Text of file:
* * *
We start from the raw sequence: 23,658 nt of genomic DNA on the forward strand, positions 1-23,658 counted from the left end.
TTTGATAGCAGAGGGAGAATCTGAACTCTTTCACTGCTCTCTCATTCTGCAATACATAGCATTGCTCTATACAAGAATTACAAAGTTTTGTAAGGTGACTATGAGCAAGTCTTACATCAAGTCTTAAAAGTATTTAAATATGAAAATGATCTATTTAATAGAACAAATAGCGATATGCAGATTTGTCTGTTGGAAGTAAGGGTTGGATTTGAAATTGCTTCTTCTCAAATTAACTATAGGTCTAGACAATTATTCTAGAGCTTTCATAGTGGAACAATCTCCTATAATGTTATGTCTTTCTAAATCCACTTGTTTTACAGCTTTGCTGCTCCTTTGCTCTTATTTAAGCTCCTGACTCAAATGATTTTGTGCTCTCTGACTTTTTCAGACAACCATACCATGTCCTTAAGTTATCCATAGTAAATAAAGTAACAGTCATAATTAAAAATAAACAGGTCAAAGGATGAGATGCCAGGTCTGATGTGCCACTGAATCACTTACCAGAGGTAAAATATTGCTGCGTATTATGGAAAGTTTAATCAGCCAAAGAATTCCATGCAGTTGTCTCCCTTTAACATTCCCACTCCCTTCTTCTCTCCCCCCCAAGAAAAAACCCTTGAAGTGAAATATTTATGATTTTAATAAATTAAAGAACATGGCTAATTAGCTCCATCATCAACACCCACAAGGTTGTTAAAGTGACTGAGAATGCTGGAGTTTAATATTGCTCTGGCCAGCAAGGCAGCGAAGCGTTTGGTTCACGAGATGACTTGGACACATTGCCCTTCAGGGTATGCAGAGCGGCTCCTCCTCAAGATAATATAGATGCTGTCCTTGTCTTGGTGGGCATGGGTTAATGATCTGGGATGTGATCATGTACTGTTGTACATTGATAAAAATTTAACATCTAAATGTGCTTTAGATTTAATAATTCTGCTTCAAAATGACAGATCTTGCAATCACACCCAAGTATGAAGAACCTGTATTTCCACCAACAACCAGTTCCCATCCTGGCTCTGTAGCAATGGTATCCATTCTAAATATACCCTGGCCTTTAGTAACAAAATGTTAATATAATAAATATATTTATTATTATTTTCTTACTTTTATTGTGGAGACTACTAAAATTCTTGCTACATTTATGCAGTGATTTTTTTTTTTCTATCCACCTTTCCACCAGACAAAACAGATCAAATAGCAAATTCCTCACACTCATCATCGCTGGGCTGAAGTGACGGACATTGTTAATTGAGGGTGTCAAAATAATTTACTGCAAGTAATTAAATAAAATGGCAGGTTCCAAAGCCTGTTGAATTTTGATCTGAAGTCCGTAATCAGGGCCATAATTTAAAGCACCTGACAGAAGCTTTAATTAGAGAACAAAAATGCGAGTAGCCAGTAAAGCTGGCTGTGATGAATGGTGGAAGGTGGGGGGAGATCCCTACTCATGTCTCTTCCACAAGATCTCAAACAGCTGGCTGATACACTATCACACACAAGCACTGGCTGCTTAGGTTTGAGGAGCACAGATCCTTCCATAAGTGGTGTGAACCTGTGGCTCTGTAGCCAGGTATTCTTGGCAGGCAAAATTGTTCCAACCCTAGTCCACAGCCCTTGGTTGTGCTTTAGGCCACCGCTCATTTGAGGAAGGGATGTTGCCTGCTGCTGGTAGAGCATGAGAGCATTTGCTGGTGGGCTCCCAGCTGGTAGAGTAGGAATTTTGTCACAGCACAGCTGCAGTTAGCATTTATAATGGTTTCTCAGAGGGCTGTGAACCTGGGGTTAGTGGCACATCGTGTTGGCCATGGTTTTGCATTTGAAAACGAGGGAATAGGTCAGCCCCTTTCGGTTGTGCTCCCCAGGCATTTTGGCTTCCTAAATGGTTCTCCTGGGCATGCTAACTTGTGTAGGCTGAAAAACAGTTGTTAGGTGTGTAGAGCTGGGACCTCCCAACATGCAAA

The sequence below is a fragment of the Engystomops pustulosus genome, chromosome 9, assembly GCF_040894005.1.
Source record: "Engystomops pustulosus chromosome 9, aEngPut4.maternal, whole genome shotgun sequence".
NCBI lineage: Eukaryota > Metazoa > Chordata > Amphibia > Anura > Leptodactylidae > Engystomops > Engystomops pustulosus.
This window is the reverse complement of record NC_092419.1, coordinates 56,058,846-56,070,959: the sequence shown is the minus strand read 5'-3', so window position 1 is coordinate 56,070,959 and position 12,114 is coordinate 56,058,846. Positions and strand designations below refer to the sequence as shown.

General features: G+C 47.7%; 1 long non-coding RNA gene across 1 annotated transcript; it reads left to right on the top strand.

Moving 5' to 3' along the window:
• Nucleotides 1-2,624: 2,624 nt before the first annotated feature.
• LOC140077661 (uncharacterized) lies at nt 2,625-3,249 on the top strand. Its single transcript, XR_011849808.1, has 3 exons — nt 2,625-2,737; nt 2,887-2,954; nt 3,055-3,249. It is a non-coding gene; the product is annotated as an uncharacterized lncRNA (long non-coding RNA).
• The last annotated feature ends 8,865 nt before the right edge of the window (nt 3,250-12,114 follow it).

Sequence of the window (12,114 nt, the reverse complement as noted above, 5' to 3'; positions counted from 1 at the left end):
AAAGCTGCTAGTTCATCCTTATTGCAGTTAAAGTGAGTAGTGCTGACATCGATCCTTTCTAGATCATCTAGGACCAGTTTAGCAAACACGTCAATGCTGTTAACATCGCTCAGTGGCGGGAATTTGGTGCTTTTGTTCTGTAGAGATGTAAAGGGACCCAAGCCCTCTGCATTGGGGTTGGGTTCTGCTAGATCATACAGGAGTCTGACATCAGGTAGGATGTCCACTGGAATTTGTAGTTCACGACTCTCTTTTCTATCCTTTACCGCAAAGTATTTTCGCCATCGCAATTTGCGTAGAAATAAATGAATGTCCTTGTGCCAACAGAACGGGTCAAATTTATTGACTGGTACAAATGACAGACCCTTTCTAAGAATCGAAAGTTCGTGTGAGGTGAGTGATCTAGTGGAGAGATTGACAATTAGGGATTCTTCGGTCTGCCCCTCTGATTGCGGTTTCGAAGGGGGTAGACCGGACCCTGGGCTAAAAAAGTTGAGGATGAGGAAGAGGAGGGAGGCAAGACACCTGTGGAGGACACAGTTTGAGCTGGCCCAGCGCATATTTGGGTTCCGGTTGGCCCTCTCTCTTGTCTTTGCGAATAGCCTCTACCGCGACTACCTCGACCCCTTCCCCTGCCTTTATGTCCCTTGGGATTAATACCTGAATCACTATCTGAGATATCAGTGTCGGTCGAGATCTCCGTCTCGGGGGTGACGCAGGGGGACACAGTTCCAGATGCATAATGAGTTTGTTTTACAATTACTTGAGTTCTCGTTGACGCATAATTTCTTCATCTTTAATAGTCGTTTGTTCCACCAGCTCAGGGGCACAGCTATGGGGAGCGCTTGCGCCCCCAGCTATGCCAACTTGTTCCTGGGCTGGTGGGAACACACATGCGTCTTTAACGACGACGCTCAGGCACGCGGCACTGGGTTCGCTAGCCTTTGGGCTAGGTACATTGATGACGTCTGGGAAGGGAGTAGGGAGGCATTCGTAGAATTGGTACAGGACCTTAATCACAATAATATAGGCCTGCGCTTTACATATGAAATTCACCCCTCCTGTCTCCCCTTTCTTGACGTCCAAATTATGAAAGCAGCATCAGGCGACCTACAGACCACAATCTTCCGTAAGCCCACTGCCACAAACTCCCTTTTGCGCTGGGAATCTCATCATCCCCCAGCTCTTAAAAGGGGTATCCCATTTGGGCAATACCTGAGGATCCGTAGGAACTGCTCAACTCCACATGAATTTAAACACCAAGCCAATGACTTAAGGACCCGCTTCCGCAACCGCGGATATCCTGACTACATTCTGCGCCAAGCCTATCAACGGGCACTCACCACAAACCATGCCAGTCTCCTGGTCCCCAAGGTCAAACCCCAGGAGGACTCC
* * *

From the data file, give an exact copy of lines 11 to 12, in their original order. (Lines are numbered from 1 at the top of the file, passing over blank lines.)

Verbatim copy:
• The last annotated feature ends 8,865 nt before the right edge of the window (nt 3,250-12,114 follow it).

Sequence of the window (12,114 nt, the reverse complement as noted above, 5' to 3'; positions counted from 1 at the left end):